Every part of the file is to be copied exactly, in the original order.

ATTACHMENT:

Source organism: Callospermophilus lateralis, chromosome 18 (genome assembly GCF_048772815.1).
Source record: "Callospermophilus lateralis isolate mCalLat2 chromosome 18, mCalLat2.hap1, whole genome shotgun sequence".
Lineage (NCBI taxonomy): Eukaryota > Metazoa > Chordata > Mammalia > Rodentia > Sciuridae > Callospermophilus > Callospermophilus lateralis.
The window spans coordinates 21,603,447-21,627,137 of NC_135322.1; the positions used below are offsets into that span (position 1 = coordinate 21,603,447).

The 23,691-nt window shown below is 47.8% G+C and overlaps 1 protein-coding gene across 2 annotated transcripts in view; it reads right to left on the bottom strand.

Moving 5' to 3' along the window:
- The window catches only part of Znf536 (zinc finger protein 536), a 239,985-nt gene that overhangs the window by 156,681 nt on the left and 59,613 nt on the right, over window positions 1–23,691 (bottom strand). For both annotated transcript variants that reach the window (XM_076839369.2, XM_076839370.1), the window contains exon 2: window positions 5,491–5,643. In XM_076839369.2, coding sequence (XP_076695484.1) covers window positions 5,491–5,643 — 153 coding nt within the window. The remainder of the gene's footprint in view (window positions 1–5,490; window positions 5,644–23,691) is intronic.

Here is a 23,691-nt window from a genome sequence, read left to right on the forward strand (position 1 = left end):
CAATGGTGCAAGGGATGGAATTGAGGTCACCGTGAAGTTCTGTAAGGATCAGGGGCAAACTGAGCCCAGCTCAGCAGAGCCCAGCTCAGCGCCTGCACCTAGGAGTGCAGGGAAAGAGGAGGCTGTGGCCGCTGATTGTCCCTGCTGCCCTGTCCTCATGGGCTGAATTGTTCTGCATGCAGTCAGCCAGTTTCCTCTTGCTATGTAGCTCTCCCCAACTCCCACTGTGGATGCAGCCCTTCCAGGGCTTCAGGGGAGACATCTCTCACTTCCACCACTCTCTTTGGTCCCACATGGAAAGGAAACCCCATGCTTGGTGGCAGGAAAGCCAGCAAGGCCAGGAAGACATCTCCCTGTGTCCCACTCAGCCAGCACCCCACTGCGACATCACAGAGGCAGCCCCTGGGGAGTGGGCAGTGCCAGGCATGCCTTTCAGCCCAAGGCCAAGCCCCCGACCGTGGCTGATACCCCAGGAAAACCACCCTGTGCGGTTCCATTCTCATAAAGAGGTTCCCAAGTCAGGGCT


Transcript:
Source organism: Callospermophilus lateralis, chromosome 18 (genome assembly GCF_048772815.1).
Source record: "Callospermophilus lateralis isolate mCalLat2 chromosome 18, mCalLat2.hap1, whole genome shotgun sequence".
Lineage (NCBI taxonomy): Eukaryota > Metazoa > Chordata > Mammalia > Rodentia > Sciuridae > Callospermophilus > Callospermophilus lateralis.
The window spans coordinates 21,603,447-21,627,137 of NC_135322.1; the positions used below are offsets into that span (position 1 = coordinate 21,603,447).

The 23,691-nt window shown below is 47.8% G+C and overlaps 1 protein-coding gene across 2 annotated transcripts in view; it reads right to left on the bottom strand.

Moving 5' to 3' along the window:
- The window catches only part of Znf536 (zinc finger protein 536), a 239,985-nt gene that overhangs the window by 156,681 nt on the left and 59,613 nt on the right, over window positions 1–23,691 (bottom strand). For both annotated transcript variants that reach the window (XM_076839369.2, XM_076839370.1), the window contains exon 2: window positions 5,491–5,643. In XM_076839369.2, coding sequence (XP_076695484.1) covers window positions 5,491–5,643 — 153 coding nt within the window. The remainder of the gene's footprint in view (window positions 1–5,490; window positions 5,644–23,691) is intronic.

Here is a 23,691-nt window from a genome sequence, read left to right on the forward strand (position 1 = left end):
CAATGGTGCAAGGGATGGAATTGAGGTCACCGTGAAGTTCTGTAAGGATCAGGGGCAAACTGAGCCCAGCTCAGCAGAGCCCAGCTCAGCGCCTGCACCTAGGAGTGCAGGGAAAGAGGAGGCTGTGGCCGCTGATTGTCCCTGCTGCCCTGTCCTCATGGGCTGAATTGTTCTGCATGCAGTCAGCCAGTTTCCTCTTGCTATGTAGCTCTCCCCAACTCCCACTGTGGATGCAGCCCTTCCAGGGCTTCAGGGGAGACATCTCTCACTTCCACCACTCTCTTTGGTCCCACATGGAAAGGAAACCCCATGCTTGGTGGCAGGAAAGCCAGCAAGGCCAGGAAGACATCTCCCTGTGTCCCACTCAGCCAGCACCCCACTGCGACATCACAGAGGCAGCCCCTGGGGAGTGGGCAGTGCCAGGCATGCCTTTCAGCCCAAGGCCAAGCCCCCGACCGTGGCTGATACCCCAGGAAAACCACCCTGTGCGGTTCCATTCTCATAAAGAGGTTCCCAAGTCAGGGCT